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Presenting Data Descriptive Statistics Nominal Level No order, just a name Can report Mode Bar Graph Pie Chart Ordinal Level Rank order only Can Report Mode Median Percentiles Histograms and Pie Charts Interval/Ratio Level Equidistant Can Report Mode, Median, Mean

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Presenting data l.jpg

Presenting Data

Descriptive Statistics

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Nominal Level

  • No order, just a name

  • Can report

    • Mode

    • Bar Graph

    • Pie Chart

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Ordinal Level

  • Rank order only

  • Can Report

    • Mode

    • Median

    • Percentiles

    • Histograms and Pie Charts

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Interval/Ratio Level

  • Equidistant

  • Can Report

    • Mode, Median, Mean

    • Standard Deviation

    • Percentiles

    • Frequency curves, Histograms

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Univariate Data

  • Good to start at the univariate level

  • Univariate: one variable at a time

    • Investigate the responses

    • Assess usability for the rest of the analysis

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Frequency Table

  • Shows how often each response was given by the respondents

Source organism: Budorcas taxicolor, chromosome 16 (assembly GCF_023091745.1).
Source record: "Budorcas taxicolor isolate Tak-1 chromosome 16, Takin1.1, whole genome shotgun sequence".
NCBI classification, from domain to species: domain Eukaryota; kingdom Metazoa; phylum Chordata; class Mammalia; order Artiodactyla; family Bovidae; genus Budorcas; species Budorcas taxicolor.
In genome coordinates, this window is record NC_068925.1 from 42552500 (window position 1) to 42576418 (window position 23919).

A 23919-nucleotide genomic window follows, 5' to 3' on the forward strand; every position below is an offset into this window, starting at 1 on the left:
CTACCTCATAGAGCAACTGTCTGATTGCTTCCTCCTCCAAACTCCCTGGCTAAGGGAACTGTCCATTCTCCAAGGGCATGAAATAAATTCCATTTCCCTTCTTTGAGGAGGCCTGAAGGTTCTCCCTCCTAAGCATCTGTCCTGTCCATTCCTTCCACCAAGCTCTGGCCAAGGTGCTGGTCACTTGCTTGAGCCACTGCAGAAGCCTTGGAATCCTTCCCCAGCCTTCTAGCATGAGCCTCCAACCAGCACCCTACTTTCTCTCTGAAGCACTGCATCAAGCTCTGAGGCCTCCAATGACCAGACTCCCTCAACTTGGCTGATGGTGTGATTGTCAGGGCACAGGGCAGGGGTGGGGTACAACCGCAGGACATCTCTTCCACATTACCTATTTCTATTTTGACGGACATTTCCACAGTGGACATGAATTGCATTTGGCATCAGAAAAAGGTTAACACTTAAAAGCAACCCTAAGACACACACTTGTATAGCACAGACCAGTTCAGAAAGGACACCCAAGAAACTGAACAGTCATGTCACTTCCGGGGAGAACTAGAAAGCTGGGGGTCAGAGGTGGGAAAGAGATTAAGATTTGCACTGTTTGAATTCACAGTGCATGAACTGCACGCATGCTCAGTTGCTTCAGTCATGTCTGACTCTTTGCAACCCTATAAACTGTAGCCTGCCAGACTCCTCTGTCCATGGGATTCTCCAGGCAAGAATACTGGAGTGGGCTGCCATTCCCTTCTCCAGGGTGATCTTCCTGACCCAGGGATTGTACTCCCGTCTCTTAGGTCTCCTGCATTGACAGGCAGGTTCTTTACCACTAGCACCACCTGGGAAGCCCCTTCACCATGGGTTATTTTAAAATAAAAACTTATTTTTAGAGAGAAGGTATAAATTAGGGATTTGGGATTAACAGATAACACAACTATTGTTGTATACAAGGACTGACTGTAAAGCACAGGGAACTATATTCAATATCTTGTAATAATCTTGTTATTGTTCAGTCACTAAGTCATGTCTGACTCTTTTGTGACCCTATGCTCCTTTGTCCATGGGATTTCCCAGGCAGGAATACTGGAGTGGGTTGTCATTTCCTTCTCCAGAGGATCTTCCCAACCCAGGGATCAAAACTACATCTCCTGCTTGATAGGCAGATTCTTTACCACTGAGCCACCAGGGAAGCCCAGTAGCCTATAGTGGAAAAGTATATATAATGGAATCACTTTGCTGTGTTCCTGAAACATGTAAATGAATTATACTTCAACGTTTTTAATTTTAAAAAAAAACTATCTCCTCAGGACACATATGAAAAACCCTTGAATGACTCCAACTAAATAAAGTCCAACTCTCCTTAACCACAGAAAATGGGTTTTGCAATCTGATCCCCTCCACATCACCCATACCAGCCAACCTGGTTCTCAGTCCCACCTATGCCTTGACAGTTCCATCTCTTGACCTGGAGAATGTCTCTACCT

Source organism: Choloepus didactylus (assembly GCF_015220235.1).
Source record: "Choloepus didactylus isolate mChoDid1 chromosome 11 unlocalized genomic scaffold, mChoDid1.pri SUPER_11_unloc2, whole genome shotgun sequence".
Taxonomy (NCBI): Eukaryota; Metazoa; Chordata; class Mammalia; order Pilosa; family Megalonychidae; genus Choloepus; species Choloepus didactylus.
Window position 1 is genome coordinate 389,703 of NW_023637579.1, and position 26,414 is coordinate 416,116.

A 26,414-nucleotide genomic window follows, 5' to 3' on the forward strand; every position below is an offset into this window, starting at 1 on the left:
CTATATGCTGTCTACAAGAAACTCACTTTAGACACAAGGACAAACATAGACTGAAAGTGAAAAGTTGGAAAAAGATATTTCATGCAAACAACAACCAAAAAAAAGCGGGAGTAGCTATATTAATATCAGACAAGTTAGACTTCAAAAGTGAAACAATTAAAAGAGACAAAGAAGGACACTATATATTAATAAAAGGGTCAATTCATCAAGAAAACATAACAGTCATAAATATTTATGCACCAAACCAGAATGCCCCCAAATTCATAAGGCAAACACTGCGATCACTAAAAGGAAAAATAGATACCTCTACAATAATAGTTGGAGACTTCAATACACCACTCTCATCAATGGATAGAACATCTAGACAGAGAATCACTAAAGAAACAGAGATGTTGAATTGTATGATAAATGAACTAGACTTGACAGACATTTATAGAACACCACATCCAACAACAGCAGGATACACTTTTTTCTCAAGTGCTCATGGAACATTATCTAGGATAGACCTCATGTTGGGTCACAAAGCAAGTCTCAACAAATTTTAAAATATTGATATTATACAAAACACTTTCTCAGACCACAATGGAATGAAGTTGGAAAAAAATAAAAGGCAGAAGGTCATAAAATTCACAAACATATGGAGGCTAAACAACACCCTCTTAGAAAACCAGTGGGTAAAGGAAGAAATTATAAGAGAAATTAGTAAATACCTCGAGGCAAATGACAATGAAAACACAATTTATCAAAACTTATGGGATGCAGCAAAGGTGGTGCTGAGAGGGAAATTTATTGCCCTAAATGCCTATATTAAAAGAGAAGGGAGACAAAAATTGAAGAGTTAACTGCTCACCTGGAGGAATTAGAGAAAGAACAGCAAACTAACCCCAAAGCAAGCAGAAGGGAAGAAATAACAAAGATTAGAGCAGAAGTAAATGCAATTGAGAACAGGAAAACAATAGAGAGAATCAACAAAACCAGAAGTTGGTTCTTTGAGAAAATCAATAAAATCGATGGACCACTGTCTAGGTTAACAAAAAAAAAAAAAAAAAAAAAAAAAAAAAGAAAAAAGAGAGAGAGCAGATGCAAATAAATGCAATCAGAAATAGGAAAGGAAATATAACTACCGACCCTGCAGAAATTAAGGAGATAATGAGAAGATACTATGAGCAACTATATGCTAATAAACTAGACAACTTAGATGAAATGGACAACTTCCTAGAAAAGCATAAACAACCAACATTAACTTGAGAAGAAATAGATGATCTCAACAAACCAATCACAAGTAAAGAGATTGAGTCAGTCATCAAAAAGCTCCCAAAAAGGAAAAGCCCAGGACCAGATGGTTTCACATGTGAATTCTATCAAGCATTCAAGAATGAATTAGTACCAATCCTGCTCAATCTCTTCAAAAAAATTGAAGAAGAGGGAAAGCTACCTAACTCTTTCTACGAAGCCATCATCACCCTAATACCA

• Most useful with nominal or ordinal

    • Interval/ratio has too many categories

  • In Minitab, Select: Stat>Tables>Tally

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Charts and Graphs

  • Use a bar graph or pie chart if the variable has a limited number of discrete values

    • Nominal or ordinal measures

  • Histograms and frequency curves are best for interval/ratio measures

  • In Minitab, Select: Graph > (and then type)

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Normal Curve

  • The normal curve is critical to assessing normality which is an underlying assumption in inferential statistical procedures

    • And in reporting of results

  • Kurtosis: related to the bell-shape

  • Skewness: symmetry of the curve

    • If more scores are bunched together on the left side, positive skew (right)

    • If most scores are bunched together on the right side, negative skew

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Normal Curve

  • To get a statistical summary, including an imposed normal curve in Minitab:

  • Select: Stat > Basic Statistics > Display Descriptive Statistics > Graph > Graphical Summary

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Measures of Central Tendency

  • Mode: most frequently selected

    • Bimodal = two modes

    • If more than two modes, either multiple modes or no mode

  • Median: halfway point

    • Not always an actual response

  • Mean: arithmetic mean

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  • The median is the 50 percentile

  • A percentile tells you the percentage of responses that fall above and below a particular point